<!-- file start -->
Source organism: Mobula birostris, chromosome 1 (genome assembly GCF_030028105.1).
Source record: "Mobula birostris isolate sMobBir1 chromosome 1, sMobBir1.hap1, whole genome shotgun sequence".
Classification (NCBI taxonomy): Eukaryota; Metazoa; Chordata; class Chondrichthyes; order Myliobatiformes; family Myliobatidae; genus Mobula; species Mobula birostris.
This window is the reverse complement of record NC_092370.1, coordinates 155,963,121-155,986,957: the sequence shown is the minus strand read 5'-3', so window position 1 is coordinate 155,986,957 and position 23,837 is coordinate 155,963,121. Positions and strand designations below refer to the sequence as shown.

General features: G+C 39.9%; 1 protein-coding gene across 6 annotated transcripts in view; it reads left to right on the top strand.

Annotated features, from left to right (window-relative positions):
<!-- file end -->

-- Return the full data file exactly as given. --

Source organism: Mobula birostris, chromosome 1 (genome assembly GCF_030028105.1).
Source record: "Mobula birostris isolate sMobBir1 chromosome 1, sMobBir1.hap1, whole genome shotgun sequence".
Classification (NCBI taxonomy): Eukaryota; Metazoa; Chordata; class Chondrichthyes; order Myliobatiformes; family Myliobatidae; genus Mobula; species Mobula birostris.
This window is the reverse complement of record NC_092370.1, coordinates 155,963,121-155,986,957: the sequence shown is the minus strand read 5'-3', so window position 1 is coordinate 155,986,957 and position 23,837 is coordinate 155,963,121. Positions and strand designations below refer to the sequence as shown.

General features: G+C 39.9%; 1 protein-coding gene across 6 annotated transcripts in view; it reads left to right on the top strand.

Annotated features, from left to right (window-relative positions):